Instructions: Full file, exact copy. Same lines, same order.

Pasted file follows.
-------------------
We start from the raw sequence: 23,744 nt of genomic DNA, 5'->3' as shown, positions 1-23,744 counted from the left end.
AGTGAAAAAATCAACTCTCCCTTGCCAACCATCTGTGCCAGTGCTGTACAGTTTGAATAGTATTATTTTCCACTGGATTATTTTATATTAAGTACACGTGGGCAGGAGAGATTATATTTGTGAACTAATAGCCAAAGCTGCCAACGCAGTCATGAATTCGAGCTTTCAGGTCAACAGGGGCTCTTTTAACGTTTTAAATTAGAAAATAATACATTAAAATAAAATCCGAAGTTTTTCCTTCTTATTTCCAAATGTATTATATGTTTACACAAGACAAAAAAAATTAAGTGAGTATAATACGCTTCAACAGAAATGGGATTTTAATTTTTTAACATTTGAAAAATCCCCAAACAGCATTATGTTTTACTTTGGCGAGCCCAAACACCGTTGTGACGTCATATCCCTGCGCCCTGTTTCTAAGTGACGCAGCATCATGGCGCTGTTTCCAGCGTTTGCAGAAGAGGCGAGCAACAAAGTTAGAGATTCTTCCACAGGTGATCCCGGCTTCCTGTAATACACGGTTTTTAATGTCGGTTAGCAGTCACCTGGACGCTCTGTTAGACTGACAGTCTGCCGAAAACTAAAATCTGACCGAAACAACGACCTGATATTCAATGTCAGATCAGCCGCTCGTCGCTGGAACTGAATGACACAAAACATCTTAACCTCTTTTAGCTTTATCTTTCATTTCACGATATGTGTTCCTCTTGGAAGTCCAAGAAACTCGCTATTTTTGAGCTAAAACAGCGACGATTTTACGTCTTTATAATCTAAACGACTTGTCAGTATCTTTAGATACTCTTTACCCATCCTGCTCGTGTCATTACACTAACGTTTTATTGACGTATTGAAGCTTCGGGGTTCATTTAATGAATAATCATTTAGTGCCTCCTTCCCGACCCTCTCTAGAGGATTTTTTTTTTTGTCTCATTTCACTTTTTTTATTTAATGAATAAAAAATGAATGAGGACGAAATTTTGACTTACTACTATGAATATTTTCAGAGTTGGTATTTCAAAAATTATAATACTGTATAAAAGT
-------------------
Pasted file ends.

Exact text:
We start from the raw sequence: 23,744 nt of genomic DNA, 5'->3' as shown, positions 1-23,744 counted from the left end.
AGTGAAAAAATCAACTCTCCCTTGCCAACCATCTGTGCCAGTGCTGTACAGTTTGAATAGTATTATTTTCCACTGGATTATTTTATATTAAGTACACGTGGGCAGGAGAGATTATATTTGTGAACTAATAGCCAAAGCTGCCAACGCAGTCATGAATTCGAGCTTTCAGGTCAACAGGGGCTCTTTTAACGTTTTAAATTAGAAAATAATACATTAAAATAAAATCCGAAGTTTTTCCTTCTTATTTCCAAATGTATTATATGTTTACACAAGACAAAAAAAATTAAGTGAGTATAATACGCTTCAACAGAAATGGGATTTTAATTTTTTAACATTTGAAAAATCCCCAAACAGCATTATGTTTTACTTTGGCGAGCCCAAACACCGTTGTGACGTCATATCCCTGCGCCCTGTTTCTAAGTGACGCAGCATCATGGCGCTGTTTCCAGCGTTTGCAGAAGAGGCGAGCAACAAAGTTAGAGATTCTTCCACAGGTGATCCCGGCTTCCTGTAATACACGGTTTTTAATGTCGGTTAGCAGTCACCTGGACGCTCTGTTAGACTGACAGTCTGCCGAAAACTAAAATCTGACCGAAACAACGACCTGATATTCAATGTCAGATCAGCCGCTCGTCGCTGGAACTGAATGACACAAAACATCTTAACCTCTTTTAGCTTTATCTTTCATTTCACGATATGTGTTCCTCTTGGAAGTCCAAGAAACTCGCTATTTTTGAGCTAAAACAGCGACGATTTTACGTCTTTATAATCTAAACGACTTGTCAGTATCTTTAGATACTCTTTACCCATCCTGCTCGTGTCATTACACTAACGTTTTATTGACGTATTGAAGCTTCGGGGTTCATTTAATGAATAATCATTTAGTGCCTCCTTCCCGACCCTCTCTAGAGGATTTTTTTTTTTGTCTCATTTCACTTTTTTTATTTAATGAATAAAAAATGAATGAGGACGAAATTTTGACTTACTACTATGAATATTTTCAGAGTTGGTATTTCAAAAATTATAATACTGTATAAAAGT